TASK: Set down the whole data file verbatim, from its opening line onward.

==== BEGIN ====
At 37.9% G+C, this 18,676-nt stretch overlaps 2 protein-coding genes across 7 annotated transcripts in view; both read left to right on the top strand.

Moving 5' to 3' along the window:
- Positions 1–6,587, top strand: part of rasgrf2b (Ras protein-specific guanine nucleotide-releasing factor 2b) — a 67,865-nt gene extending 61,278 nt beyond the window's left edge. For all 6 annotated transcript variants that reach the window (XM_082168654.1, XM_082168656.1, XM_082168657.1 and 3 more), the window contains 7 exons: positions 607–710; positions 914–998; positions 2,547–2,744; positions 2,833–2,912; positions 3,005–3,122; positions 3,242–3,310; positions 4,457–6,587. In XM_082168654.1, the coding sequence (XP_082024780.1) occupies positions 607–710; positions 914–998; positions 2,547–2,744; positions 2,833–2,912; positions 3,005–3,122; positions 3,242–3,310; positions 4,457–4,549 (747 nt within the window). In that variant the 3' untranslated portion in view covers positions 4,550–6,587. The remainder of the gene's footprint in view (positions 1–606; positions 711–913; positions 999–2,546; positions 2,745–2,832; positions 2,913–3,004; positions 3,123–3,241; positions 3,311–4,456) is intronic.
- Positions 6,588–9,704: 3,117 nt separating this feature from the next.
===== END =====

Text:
At 37.9% G+C, this 18,676-nt stretch overlaps 2 protein-coding genes across 7 annotated transcripts in view; both read left to right on the top strand.

Moving 5' to 3' along the window:
- Positions 1–6,587, top strand: part of rasgrf2b (Ras protein-specific guanine nucleotide-releasing factor 2b) — a 67,865-nt gene extending 61,278 nt beyond the window's left edge. For all 6 annotated transcript variants that reach the window (XM_082168654.1, XM_082168656.1, XM_082168657.1 and 3 more), the window contains 7 exons: positions 607–710; positions 914–998; positions 2,547–2,744; positions 2,833–2,912; positions 3,005–3,122; positions 3,242–3,310; positions 4,457–6,587. In XM_082168654.1, the coding sequence (XP_082024780.1) occupies positions 607–710; positions 914–998; positions 2,547–2,744; positions 2,833–2,912; positions 3,005–3,122; positions 3,242–3,310; positions 4,457–4,549 (747 nt within the window). In that variant the 3' untranslated portion in view covers positions 4,550–6,587. The remainder of the gene's footprint in view (positions 1–606; positions 711–913; positions 999–2,546; positions 2,745–2,832; positions 2,913–3,004; positions 3,123–3,241; positions 3,311–4,456) is intronic.
- Positions 6,588–9,704: 3,117 nt separating this feature from the next.